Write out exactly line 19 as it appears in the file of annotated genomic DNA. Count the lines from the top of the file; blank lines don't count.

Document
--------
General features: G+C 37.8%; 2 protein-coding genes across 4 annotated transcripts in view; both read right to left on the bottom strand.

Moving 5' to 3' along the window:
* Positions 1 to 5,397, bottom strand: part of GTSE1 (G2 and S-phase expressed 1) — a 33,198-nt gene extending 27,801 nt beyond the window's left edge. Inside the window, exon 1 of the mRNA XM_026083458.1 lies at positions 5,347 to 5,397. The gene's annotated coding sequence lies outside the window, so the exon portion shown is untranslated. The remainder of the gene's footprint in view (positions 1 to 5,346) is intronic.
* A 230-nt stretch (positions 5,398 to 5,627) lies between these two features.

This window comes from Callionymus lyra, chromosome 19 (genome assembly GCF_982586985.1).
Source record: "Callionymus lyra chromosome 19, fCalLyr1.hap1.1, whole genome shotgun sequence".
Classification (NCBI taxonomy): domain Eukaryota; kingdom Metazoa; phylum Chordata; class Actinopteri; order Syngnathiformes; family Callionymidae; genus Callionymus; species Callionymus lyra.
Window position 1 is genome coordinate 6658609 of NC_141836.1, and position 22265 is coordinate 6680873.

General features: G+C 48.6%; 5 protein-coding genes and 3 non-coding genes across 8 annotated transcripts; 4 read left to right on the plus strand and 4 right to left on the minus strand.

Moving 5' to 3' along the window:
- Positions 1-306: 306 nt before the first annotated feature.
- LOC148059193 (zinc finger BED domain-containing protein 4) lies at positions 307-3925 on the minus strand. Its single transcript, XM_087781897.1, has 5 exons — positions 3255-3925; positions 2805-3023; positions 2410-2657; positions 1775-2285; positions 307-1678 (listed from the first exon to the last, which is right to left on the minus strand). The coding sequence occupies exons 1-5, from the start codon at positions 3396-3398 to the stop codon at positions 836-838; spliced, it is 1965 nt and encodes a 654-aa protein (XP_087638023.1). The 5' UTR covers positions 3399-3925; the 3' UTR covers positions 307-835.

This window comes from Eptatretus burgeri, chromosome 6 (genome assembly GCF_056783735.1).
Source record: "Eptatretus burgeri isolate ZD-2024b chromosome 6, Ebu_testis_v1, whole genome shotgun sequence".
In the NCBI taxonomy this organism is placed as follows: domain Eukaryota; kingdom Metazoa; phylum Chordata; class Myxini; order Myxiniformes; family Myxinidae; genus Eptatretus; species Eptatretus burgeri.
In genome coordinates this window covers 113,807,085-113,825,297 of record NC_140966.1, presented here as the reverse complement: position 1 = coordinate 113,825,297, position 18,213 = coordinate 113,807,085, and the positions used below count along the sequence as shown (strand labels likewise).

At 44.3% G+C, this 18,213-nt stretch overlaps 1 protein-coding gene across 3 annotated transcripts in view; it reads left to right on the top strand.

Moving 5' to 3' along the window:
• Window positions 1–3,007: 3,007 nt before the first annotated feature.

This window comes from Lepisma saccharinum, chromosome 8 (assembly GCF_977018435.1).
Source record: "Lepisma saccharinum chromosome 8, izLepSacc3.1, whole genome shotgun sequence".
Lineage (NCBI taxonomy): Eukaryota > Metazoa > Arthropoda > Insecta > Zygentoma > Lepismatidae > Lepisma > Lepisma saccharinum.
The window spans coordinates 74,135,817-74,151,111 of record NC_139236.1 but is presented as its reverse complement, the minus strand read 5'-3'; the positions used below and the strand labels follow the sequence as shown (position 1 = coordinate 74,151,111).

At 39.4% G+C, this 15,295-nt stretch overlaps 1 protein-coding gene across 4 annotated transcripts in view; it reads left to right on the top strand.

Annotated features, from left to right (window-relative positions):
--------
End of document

• Window positions 1–3,007: 3,007 nt before the first annotated feature.